Fresh Spring Roots! -Recipes from May 7th

Greetings fellow foodies,

Yesterday felt like summer down at the waterfront, though our produce is still very much emanating spring. As you can see in the photo above, we are heavy on fresh new root crops, such as carrots, beets, potatoes, and Willamette Sweet Onions.

We generally cook some recipes multiple weeks in a row, during the duration of that vegetable’s prime season, so if you see something sampled without its recipe details, look back to the week it was debuted in. Yesterday over at our sample station, we cooked up the following:

  • Raw Hakurei Salad Turnips (May 1st post)
  • Pan-Fried Parsnips w/ Pea Top Salad (May 1st post)
  • Hot Beet Salad

HOT BEET SALAD:

  • 1 bunch beets
    • Beets, thinly sliced
    • Beet greens, chopped (It’s basically a free bunch of chard on top of your beets. Get your money’s worth, and eat dem greens!)
  • 1 leek, chopped
  • 1 bunch arugula, chopped (In the past, I’ve also used chard, more beet greens, or spinach. Really anything will do!)IMG_2165 (2)
  • Balsamic vinegar
  • Olive oil
  • Salt

Directions:

  1. Put enough oil in the pan to coat the bottom, and bring up to heat (about medium high).
  2. Add in chopped leeks.  Sauté about 2 minutes.
    1. I’ve always composted the dark green tops of my leeks, but in recent months I decided to try chopping them right into my sauté. Much to my surprise, they were completely delicious, not too tough at all. Leeks are sold by the pound, so you might as well eat the whole thing.
  3. Add in about 3 Tbsp balsamic vinegar. Sauté leeks about 2 minutes.Our beets are so vibrant this time of year! Look closely at your food and see the beauty can be so easily overlooked. Finding joy in seemingly mundane tasks can lead to a huge quality of life increase. Check out the deep velvety rings in these beets!
  4. Add in the sliced beets, stirring around to coat in the juices. You can sprinkle in a couple pinches of salt at this time. Sauté about 3 minutes.
  5. Add in the chopped beet greens. Stir around so that they cook down enough that you have more space in the pan. Then add in the chopped arugula. Sauté just about a minute, then turn off the heat.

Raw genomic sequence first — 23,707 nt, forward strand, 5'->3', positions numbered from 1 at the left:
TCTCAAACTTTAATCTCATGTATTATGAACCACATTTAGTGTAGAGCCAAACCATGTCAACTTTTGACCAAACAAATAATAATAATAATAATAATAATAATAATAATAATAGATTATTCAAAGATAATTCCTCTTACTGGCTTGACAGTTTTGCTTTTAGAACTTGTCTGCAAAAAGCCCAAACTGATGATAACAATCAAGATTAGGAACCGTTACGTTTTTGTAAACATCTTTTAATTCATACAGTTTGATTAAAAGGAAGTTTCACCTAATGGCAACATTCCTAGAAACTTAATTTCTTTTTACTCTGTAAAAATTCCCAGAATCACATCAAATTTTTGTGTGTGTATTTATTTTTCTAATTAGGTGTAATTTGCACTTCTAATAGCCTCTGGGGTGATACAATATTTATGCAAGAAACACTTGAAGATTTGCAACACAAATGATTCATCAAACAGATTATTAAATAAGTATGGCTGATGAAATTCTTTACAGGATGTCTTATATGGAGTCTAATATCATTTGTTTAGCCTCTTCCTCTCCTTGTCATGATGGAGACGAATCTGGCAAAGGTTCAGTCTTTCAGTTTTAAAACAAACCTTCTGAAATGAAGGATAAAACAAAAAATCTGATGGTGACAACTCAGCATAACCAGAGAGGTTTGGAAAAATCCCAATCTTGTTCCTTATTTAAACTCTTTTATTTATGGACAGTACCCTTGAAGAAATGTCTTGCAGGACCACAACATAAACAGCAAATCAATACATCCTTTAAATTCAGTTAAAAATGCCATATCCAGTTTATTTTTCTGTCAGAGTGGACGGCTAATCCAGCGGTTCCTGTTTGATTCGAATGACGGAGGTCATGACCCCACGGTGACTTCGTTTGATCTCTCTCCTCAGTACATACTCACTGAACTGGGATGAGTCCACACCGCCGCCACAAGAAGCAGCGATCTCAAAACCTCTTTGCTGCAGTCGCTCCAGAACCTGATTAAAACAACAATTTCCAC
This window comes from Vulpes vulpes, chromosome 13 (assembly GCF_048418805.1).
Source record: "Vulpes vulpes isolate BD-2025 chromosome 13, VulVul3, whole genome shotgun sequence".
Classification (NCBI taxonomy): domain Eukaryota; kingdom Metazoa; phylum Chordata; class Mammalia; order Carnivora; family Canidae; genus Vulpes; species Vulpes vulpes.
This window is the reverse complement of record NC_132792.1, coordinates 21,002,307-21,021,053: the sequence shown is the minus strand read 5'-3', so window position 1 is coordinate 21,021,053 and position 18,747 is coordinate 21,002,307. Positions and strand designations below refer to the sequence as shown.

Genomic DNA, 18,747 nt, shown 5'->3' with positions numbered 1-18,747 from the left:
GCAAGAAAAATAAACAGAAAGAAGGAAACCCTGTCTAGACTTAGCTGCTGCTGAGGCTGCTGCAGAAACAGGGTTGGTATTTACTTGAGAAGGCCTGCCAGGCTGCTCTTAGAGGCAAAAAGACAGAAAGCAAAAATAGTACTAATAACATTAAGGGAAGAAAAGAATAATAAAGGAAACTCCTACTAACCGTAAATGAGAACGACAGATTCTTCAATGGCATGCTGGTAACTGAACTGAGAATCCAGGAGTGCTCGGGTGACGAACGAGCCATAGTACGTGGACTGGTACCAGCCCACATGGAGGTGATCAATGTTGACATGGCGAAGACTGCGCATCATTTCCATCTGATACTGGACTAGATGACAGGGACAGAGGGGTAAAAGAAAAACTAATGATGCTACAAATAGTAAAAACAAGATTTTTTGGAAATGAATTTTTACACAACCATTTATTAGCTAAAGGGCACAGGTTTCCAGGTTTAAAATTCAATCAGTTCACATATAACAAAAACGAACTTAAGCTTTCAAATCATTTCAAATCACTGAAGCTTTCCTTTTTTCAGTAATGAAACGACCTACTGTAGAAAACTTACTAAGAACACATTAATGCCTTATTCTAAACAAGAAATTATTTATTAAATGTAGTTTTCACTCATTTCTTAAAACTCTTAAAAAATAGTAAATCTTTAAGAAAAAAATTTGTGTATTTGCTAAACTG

6. Let the dish finish off cooking for a few minutes, then taste test. Add more salt and balsamic vinegar to taste.

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I’d like to insert a closing note on the big question-“To peel or not to peel.” Whenever I make this beet dish at market, one of the first questions people ask is if they have to peel their beets. We seem to have all grown up with an understanding that beets must be blanched, peeled, cooled, and given a manicure before we can cook with them. Ultimately, whether you peel or not is totally up to you, and all paths lead to tasty. But I’d like to describe how highly beneficial it can be to never peel beets, or most vegetables for that matter.

  • Higher Nutritive Value: Roots, as we all know, grow in the soil. The skins on these vegetables are the only part of the plant that’s in direct contact with the soil surface. Because of this, the skin contains a different set of vitamins and nutrients that can’t be translocated into different parts of the plant.
  • Saves Time: Before I knew much about cooking, all I knew was that there were all these steps that you had to take to make good food. I largely thank my laziness for inspiring me to cut such predispositions out of my cooking. Initially, I thought I would just cut corners and suffer the consequences. What I realized is that there are no consequences. The peels don’t end up woody, burnt, or bitter. You don’t even notice they’re there. The more steps in a recipe, the less likely we all are to actually cook it, so it can be great to simplify things.